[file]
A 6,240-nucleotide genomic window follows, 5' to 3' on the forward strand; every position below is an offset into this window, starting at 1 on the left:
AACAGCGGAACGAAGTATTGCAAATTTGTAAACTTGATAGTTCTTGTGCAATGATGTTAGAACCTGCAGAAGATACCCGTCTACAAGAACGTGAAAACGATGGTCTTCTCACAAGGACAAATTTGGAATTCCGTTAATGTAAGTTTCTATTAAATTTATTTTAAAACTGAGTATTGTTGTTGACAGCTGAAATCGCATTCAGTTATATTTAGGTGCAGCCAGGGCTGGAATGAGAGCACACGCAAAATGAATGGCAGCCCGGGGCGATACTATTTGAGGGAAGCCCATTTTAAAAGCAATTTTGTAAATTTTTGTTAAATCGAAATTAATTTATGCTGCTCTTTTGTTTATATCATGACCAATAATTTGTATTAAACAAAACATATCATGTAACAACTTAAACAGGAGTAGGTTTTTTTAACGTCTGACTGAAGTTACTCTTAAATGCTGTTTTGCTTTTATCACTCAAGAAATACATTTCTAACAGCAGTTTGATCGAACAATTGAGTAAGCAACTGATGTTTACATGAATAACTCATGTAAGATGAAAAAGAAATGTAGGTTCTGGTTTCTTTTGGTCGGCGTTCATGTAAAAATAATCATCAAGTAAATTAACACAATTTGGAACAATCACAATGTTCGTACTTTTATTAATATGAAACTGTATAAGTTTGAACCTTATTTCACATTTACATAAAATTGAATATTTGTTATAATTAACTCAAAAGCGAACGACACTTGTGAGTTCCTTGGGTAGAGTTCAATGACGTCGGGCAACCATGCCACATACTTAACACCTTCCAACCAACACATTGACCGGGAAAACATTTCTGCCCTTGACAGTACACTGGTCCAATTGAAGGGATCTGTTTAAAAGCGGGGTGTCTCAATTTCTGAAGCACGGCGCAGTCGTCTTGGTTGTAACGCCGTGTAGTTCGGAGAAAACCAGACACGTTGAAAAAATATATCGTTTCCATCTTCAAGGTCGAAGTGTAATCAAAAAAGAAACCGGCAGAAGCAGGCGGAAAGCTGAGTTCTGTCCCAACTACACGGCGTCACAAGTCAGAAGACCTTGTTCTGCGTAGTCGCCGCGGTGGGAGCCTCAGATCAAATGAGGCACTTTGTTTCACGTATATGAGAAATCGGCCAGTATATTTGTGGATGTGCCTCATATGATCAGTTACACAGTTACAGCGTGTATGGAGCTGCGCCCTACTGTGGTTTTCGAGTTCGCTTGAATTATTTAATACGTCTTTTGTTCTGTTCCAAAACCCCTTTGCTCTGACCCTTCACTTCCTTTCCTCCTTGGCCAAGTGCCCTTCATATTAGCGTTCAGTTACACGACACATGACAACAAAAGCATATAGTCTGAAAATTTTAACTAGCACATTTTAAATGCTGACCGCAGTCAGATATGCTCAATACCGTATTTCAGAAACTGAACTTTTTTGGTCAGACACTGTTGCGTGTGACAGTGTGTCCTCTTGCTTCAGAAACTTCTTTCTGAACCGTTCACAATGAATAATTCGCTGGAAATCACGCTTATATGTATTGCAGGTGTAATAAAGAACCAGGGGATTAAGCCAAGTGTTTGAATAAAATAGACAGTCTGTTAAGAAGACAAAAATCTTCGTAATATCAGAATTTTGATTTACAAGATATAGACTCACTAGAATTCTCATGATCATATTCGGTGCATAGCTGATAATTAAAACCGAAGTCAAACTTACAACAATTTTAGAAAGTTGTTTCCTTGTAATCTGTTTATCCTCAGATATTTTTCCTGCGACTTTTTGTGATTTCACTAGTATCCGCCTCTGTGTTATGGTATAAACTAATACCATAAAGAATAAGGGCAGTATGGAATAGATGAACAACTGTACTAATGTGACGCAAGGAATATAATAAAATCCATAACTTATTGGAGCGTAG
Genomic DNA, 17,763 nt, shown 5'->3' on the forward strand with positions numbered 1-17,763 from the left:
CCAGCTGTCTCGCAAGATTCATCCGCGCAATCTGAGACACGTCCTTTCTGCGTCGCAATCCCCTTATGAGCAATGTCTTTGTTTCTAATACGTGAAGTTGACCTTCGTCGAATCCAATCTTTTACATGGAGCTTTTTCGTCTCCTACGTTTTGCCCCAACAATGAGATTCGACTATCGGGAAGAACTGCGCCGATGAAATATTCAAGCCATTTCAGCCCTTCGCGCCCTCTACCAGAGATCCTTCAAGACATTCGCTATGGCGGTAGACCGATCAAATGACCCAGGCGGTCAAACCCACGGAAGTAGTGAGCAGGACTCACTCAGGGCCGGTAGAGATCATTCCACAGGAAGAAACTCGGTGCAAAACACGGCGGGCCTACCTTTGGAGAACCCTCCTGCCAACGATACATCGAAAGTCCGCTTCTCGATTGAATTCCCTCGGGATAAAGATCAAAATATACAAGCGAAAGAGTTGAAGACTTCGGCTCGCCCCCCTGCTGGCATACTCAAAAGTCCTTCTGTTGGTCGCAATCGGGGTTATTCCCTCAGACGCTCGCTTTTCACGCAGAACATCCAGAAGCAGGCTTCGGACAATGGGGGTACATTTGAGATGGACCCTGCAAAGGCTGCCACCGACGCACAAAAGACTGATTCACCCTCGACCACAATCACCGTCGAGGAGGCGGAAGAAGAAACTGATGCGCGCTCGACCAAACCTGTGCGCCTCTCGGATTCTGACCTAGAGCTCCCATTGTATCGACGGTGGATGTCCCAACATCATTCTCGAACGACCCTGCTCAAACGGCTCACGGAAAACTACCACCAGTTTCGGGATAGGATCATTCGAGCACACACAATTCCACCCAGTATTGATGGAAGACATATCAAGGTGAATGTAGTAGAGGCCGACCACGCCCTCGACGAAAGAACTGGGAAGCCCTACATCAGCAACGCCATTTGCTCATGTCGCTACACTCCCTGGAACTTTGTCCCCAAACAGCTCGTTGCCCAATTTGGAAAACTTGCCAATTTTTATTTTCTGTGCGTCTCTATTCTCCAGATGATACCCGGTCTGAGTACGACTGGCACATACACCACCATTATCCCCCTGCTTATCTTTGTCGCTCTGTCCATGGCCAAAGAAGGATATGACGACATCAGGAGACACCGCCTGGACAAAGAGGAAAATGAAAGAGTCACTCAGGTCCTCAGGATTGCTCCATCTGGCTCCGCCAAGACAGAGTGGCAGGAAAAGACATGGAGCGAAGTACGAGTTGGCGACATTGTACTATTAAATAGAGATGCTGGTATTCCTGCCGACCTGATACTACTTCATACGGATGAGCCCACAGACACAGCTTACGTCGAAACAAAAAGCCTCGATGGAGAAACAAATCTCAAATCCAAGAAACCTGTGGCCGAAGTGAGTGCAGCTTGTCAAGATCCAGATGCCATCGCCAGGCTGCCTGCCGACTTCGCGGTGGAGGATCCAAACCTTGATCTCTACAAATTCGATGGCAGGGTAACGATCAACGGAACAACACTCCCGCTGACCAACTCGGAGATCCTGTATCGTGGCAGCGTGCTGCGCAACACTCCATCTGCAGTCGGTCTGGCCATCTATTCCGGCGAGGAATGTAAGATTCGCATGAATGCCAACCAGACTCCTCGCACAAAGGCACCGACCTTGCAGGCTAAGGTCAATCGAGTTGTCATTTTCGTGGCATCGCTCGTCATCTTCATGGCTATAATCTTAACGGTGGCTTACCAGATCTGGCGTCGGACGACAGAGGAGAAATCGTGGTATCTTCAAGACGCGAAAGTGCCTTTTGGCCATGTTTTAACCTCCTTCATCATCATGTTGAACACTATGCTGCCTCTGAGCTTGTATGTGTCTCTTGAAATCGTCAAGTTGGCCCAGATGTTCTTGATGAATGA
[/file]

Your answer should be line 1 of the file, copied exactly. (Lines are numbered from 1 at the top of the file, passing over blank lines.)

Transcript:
A 6,240-nucleotide genomic window follows, 5' to 3' on the forward strand; every position below is an offset into this window, starting at 1 on the left: